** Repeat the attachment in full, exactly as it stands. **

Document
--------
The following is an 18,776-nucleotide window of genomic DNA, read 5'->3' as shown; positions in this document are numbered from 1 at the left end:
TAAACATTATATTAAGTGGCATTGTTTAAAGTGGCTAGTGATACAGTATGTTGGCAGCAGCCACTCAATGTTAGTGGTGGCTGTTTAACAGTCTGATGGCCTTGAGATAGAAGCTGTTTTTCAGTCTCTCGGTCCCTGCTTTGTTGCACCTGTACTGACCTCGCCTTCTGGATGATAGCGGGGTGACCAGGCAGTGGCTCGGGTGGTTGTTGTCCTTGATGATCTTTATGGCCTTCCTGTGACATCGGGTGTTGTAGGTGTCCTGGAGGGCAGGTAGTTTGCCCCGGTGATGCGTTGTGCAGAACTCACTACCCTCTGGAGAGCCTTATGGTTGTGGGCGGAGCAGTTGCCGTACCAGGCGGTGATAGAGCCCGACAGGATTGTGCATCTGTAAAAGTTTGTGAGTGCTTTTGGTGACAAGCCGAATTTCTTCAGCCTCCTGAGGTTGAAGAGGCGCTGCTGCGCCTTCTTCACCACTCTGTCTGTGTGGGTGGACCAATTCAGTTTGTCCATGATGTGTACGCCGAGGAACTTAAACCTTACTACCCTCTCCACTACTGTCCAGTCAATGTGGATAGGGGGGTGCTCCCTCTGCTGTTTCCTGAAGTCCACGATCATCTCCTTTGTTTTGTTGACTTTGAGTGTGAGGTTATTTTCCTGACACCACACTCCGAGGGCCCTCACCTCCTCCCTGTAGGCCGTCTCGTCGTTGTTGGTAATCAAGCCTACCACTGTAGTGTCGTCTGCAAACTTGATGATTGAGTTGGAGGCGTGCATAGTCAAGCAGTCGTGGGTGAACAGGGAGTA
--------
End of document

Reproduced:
The following is an 18,776-nucleotide window of genomic DNA, read 5'->3' as shown; positions in this document are numbered from 1 at the left end:
TAAACATTATATTAAGTGGCATTGTTTAAAGTGGCTAGTGATACAGTATGTTGGCAGCAGCCACTCAATGTTAGTGGTGGCTGTTTAACAGTCTGATGGCCTTGAGATAGAAGCTGTTTTTCAGTCTCTCGGTCCCTGCTTTGTTGCACCTGTACTGACCTCGCCTTCTGGATGATAGCGGGGTGACCAGGCAGTGGCTCGGGTGGTTGTTGTCCTTGATGATCTTTATGGCCTTCCTGTGACATCGGGTGTTGTAGGTGTCCTGGAGGGCAGGTAGTTTGCCCCGGTGATGCGTTGTGCAGAACTCACTACCCTCTGGAGAGCCTTATGGTTGTGGGCGGAGCAGTTGCCGTACCAGGCGGTGATAGAGCCCGACAGGATTGTGCATCTGTAAAAGTTTGTGAGTGCTTTTGGTGACAAGCCGAATTTCTTCAGCCTCCTGAGGTTGAAGAGGCGCTGCTGCGCCTTCTTCACCACTCTGTCTGTGTGGGTGGACCAATTCAGTTTGTCCATGATGTGTACGCCGAGGAACTTAAACCTTACTACCCTCTCCACTACTGTCCAGTCAATGTGGATAGGGGGGTGCTCCCTCTGCTGTTTCCTGAAGTCCACGATCATCTCCTTTGTTTTGTTGACTTTGAGTGTGAGGTTATTTTCCTGACACCACACTCCGAGGGCCCTCACCTCCTCCCTGTAGGCCGTCTCGTCGTTGTTGGTAATCAAGCCTACCACTGTAGTGTCGTCTGCAAACTTGATGATTGAGTTGGAGGCGTGCATAGTCAAGCAGTCGTGGGTGAACAGGGAGTA